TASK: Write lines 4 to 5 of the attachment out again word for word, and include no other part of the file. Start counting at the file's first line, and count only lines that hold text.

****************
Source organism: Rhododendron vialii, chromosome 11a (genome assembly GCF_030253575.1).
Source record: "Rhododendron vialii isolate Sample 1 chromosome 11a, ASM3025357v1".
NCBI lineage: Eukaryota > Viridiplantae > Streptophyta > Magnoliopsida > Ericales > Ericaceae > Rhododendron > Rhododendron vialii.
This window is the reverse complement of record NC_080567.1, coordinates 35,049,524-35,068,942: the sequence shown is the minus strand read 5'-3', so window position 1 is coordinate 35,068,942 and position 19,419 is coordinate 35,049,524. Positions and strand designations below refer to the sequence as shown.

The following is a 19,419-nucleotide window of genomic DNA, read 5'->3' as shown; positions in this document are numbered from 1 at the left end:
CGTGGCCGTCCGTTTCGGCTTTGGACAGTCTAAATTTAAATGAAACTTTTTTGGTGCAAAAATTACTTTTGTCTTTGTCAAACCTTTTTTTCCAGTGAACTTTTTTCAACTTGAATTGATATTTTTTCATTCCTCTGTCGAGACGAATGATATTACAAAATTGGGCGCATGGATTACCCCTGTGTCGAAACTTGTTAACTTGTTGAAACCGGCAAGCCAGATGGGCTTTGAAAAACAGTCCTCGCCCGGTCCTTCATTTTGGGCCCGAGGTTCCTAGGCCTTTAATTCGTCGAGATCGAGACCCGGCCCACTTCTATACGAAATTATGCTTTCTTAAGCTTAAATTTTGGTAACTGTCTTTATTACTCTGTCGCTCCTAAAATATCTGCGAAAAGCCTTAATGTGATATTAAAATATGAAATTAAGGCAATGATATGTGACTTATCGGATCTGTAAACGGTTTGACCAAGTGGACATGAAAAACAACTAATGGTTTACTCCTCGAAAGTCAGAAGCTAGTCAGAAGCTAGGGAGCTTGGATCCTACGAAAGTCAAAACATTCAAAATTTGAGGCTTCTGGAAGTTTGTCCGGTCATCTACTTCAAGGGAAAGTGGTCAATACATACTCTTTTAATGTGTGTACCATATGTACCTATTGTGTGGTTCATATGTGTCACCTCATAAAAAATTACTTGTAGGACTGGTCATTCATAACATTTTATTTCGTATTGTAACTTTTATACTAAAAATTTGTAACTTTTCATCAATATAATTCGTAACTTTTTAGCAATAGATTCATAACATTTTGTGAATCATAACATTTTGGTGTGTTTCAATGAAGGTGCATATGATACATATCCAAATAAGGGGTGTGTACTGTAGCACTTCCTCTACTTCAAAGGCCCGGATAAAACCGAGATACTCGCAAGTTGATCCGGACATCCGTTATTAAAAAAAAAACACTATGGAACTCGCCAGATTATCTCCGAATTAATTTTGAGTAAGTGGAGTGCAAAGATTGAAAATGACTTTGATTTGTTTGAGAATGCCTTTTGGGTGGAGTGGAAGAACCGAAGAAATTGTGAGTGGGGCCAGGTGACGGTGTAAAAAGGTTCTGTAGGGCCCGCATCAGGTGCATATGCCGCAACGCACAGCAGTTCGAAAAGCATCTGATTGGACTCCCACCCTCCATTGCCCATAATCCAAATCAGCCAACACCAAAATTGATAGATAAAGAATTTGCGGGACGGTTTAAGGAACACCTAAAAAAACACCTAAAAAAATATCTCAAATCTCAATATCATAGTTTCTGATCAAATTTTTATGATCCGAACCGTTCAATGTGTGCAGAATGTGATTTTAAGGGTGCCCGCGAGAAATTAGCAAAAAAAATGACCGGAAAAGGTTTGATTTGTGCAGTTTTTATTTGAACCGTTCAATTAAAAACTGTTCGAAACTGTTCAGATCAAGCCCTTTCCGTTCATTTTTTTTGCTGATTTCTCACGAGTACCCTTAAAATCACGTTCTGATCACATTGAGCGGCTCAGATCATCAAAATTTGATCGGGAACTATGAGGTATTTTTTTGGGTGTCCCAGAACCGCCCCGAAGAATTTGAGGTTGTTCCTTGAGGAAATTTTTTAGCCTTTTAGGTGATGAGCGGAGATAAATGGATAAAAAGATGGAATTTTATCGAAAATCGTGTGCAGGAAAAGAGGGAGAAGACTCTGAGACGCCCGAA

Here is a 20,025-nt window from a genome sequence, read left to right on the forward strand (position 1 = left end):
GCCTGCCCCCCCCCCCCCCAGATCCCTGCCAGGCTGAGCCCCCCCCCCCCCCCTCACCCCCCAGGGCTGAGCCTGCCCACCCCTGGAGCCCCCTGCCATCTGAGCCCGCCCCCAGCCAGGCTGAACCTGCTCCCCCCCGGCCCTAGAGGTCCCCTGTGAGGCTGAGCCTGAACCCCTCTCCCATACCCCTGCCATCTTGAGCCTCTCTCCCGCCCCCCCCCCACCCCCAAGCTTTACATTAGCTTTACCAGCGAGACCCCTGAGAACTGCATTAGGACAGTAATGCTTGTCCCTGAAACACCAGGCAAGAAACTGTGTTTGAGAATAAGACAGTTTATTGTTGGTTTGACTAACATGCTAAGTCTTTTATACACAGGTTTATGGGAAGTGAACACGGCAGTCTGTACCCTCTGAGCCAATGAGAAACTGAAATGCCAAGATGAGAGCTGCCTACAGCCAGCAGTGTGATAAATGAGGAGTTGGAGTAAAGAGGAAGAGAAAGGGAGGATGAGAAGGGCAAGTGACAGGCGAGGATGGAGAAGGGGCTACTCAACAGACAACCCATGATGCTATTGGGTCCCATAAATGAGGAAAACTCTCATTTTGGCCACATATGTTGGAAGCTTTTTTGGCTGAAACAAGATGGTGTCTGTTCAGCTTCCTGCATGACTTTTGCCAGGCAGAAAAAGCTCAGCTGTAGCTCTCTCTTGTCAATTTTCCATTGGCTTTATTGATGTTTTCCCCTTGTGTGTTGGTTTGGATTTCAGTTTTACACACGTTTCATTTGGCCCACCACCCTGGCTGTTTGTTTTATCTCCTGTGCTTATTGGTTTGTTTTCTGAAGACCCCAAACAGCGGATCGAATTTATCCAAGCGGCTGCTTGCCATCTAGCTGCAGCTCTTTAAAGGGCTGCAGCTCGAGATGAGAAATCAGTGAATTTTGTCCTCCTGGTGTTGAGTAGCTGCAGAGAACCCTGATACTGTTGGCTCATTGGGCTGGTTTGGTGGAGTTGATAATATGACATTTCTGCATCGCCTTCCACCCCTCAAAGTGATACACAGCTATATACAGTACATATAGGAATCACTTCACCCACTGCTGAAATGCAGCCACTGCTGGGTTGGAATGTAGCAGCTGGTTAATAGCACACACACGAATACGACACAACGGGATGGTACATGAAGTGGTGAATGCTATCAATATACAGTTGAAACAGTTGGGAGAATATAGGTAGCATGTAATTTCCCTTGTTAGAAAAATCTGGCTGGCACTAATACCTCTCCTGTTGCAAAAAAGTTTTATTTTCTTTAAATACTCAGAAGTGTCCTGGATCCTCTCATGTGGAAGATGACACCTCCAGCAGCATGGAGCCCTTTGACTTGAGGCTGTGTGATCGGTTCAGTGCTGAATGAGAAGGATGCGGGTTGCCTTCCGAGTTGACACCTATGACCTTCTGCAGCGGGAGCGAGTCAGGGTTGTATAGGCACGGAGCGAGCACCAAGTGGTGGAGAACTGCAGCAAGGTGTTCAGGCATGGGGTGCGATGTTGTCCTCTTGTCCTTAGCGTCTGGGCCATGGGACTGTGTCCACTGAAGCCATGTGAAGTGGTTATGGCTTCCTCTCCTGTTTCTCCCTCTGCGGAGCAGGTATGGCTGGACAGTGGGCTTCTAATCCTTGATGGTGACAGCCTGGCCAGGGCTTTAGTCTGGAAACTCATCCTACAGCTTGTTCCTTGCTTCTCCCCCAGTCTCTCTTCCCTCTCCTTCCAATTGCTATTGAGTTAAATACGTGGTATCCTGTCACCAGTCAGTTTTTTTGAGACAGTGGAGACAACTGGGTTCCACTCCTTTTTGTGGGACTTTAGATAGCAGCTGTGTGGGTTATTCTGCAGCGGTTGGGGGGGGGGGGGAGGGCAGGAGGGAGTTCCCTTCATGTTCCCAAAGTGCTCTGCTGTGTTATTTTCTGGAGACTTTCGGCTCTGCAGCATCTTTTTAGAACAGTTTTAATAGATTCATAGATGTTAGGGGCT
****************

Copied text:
This window is the reverse complement of record NC_080567.1, coordinates 35,049,524-35,068,942: the sequence shown is the minus strand read 5'-3', so window position 1 is coordinate 35,068,942 and position 19,419 is coordinate 35,049,524. Positions and strand designations below refer to the sequence as shown.

The following is a 19,419-nucleotide window of genomic DNA, read 5'->3' as shown; positions in this document are numbered from 1 at the left end: